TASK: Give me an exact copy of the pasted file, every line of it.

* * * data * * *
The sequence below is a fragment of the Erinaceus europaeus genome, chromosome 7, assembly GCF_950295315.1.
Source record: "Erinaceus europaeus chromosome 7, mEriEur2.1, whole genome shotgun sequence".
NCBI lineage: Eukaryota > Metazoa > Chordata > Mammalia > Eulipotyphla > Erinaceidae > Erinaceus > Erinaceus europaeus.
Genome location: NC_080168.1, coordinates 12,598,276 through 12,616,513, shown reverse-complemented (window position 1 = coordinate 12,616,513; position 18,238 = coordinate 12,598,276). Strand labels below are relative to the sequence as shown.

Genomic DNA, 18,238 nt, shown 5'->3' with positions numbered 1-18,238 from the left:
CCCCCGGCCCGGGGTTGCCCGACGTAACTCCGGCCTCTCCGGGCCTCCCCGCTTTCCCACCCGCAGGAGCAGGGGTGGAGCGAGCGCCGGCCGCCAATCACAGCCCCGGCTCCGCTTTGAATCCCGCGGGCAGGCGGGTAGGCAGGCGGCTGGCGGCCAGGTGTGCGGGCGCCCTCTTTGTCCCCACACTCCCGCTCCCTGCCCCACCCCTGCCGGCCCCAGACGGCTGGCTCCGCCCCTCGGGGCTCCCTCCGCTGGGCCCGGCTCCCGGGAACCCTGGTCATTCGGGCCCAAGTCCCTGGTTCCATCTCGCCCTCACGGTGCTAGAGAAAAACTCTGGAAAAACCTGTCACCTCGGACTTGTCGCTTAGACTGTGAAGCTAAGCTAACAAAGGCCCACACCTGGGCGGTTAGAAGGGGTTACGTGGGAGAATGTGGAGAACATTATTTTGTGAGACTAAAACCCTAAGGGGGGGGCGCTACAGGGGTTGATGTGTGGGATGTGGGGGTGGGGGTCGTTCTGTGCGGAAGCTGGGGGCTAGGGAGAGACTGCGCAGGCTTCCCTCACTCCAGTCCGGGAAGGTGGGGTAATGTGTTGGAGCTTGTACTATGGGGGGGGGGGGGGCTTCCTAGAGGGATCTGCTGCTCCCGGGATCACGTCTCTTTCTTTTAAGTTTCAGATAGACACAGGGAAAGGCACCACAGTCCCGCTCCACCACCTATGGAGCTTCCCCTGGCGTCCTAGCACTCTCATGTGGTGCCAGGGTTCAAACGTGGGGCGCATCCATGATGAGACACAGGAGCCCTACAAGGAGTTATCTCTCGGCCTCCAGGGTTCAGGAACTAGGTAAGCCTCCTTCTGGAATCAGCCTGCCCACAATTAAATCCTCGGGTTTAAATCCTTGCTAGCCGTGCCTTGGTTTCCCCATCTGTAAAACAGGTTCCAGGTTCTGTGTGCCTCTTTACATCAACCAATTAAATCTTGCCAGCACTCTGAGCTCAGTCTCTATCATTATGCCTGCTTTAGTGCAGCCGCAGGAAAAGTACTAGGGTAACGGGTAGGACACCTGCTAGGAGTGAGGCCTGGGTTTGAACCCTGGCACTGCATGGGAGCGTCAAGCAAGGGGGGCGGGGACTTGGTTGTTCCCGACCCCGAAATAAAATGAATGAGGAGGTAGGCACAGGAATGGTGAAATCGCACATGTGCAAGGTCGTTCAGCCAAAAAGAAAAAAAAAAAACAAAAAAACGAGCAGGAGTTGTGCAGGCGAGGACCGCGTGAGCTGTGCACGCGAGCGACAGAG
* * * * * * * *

The sequence below is a fragment of the Erinaceus europaeus genome, chromosome 7, assembly GCF_950295315.1.
Source record: "Erinaceus europaeus chromosome 7, mEriEur2.1, whole genome shotgun sequence".
NCBI lineage: Eukaryota > Metazoa > Chordata > Mammalia > Eulipotyphla > Erinaceidae > Erinaceus > Erinaceus europaeus.
Genome location: NC_080168.1, coordinates 12,598,276 through 12,616,513, shown reverse-complemented (window position 1 = coordinate 12,616,513; position 18,238 = coordinate 12,598,276). Strand labels below are relative to the sequence as shown.

Genomic DNA, 18,238 nt, shown 5'->3' with positions numbered 1-18,238 from the left:
CCCCCGGCCCGGGGTTGCCCGACGTAACTCCGGCCTCTCCGGGCCTCCCCGCTTTCCCACCCGCAGGAGCAGGGGTGGAGCGAGCGCCGGCCGCCAATCACAGCCCCGGCTCCGCTTTGAATCCCGCGGGCAGGCGGGTAGGCAGGCGGCTGGCGGCCAGGTGTGCGGGCGCCCTCTTTGTCCCCACACTCCCGCTCCCTGCCCCACCCCTGCCGGCCCCAGACGGCTGGCTCCGCCCCTCGGGGCTCCCTCCGCTGGGCCCGGCTCCCGGGAACCCTGGTCATTCGGGCCCAAGTCCCTGGTTCCATCTCGCCCTCACGGTGCTAGAGAAAAACTCTGGAAAAACCTGTCACCTCGGACTTGTCGCTTAGACTGTGAAGCTAAGCTAACAAAGGCCCACACCTGGGCGGTTAGAAGGGGTTACGTGGGAGAATGTGGAGAACATTATTTTGTGAGACTAAAACCCTAAGGGGGGGGCGCTACAGGGGTTGATGTGTGGGATGTGGGGGTGGGGGTCGTTCTGTGCGGAAGCTGGGGGCTAGGGAGAGACTGCGCAGGCTTCCCTCACTCCAGTCCGGGAAGGTGGGGTAATGTGTTGGAGCTTGTACTATGGGGGGGGGGGGGGCTTCCTAGAGGGATCTGCTGCTCCCGGGATCACGTCTCTTTCTTTTAAGTTTCAGATAGACACAGGGAAAGGCACCACAGTCCCGCTCCACCACCTATGGAGCTTCCCCTGGCGTCCTAGCACTCTCATGTGGTGCCAGGGTTCAAACGTGGGGCGCATCCATGATGAGACACAGGAGCCCTACAAGGAGTTATCTCTCGGCCTCCAGGGTTCAGGAACTAGGTAAGCCTCCTTCTGGAATCAGCCTGCCCACAATTAAATCCTCGGGTTTAAATCCTTGCTAGCCGTGCCTTGGTTTCCCCATCTGTAAAACAGGTTCCAGGTTCTGTGTGCCTCTTTACATCAACCAATTAAATCTTGCCAGCACTCTGAGCTCAGTCTCTATCATTATGCCTGCTTTAGTGCAGCCGCAGGAAAAGTACTAGGGTAACGGGTAGGACACCTGCTAGGAGTGAGGCCTGGGTTTGAACCCTGGCACTGCATGGGAGCGTCAAGCAAGGGGGGCGGGGACTTGGTTGTTCCCGACCCCGAAATAAAATGAATGAGGAGGTAGGCACAGGAATGGTGAAATCGCACATGTGCAAGGTCGTTCAGCCAAAAAGAAAAAAAAAAAACAAAAAAACGAGCAGGAGTTGTGCAGGCGAGGACCGCGTGAGCTGTGCACGCGAGCGACAGAG